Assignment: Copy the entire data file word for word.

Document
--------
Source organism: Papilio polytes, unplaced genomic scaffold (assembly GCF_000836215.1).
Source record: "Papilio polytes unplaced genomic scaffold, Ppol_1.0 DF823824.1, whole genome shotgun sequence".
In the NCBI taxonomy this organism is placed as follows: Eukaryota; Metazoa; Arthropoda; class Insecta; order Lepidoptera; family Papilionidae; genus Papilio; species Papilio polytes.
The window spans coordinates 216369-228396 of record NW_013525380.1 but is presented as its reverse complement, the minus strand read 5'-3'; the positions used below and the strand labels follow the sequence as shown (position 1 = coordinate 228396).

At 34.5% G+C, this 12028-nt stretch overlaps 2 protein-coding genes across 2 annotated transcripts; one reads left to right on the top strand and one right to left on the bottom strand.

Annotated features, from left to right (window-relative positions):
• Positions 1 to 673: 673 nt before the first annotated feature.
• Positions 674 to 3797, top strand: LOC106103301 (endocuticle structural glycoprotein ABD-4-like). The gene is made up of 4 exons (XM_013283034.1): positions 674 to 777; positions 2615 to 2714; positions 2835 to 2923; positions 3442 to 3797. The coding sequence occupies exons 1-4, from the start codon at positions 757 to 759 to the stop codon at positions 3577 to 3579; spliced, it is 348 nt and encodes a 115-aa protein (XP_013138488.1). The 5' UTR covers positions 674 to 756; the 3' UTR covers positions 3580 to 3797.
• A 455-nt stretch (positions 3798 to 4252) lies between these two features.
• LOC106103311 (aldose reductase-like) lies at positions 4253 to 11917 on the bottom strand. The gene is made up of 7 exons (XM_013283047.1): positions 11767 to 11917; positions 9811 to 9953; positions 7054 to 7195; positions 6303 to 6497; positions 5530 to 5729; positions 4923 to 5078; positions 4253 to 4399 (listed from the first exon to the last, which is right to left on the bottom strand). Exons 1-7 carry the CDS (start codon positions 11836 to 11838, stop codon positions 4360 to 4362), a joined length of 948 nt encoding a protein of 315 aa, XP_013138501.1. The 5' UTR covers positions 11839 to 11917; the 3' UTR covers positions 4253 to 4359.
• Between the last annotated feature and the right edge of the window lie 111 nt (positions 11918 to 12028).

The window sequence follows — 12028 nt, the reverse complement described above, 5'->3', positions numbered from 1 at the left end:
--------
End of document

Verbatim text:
Source organism: Papilio polytes, unplaced genomic scaffold (assembly GCF_000836215.1).
Source record: "Papilio polytes unplaced genomic scaffold, Ppol_1.0 DF823824.1, whole genome shotgun sequence".
In the NCBI taxonomy this organism is placed as follows: Eukaryota; Metazoa; Arthropoda; class Insecta; order Lepidoptera; family Papilionidae; genus Papilio; species Papilio polytes.
The window spans coordinates 216369-228396 of record NW_013525380.1 but is presented as its reverse complement, the minus strand read 5'-3'; the positions used below and the strand labels follow the sequence as shown (position 1 = coordinate 228396).

At 34.5% G+C, this 12028-nt stretch overlaps 2 protein-coding genes across 2 annotated transcripts; one reads left to right on the top strand and one right to left on the bottom strand.

Annotated features, from left to right (window-relative positions):
• Positions 1 to 673: 673 nt before the first annotated feature.
• Positions 674 to 3797, top strand: LOC106103301 (endocuticle structural glycoprotein ABD-4-like). The gene is made up of 4 exons (XM_013283034.1): positions 674 to 777; positions 2615 to 2714; positions 2835 to 2923; positions 3442 to 3797. The coding sequence occupies exons 1-4, from the start codon at positions 757 to 759 to the stop codon at positions 3577 to 3579; spliced, it is 348 nt and encodes a 115-aa protein (XP_013138488.1). The 5' UTR covers positions 674 to 756; the 3' UTR covers positions 3580 to 3797.
• A 455-nt stretch (positions 3798 to 4252) lies between these two features.
• LOC106103311 (aldose reductase-like) lies at positions 4253 to 11917 on the bottom strand. The gene is made up of 7 exons (XM_013283047.1): positions 11767 to 11917; positions 9811 to 9953; positions 7054 to 7195; positions 6303 to 6497; positions 5530 to 5729; positions 4923 to 5078; positions 4253 to 4399 (listed from the first exon to the last, which is right to left on the bottom strand). Exons 1-7 carry the CDS (start codon positions 11836 to 11838, stop codon positions 4360 to 4362), a joined length of 948 nt encoding a protein of 315 aa, XP_013138501.1. The 5' UTR covers positions 11839 to 11917; the 3' UTR covers positions 4253 to 4359.
• Between the last annotated feature and the right edge of the window lie 111 nt (positions 11918 to 12028).

The window sequence follows — 12028 nt, the reverse complement described above, 5'->3', positions numbered from 1 at the left end: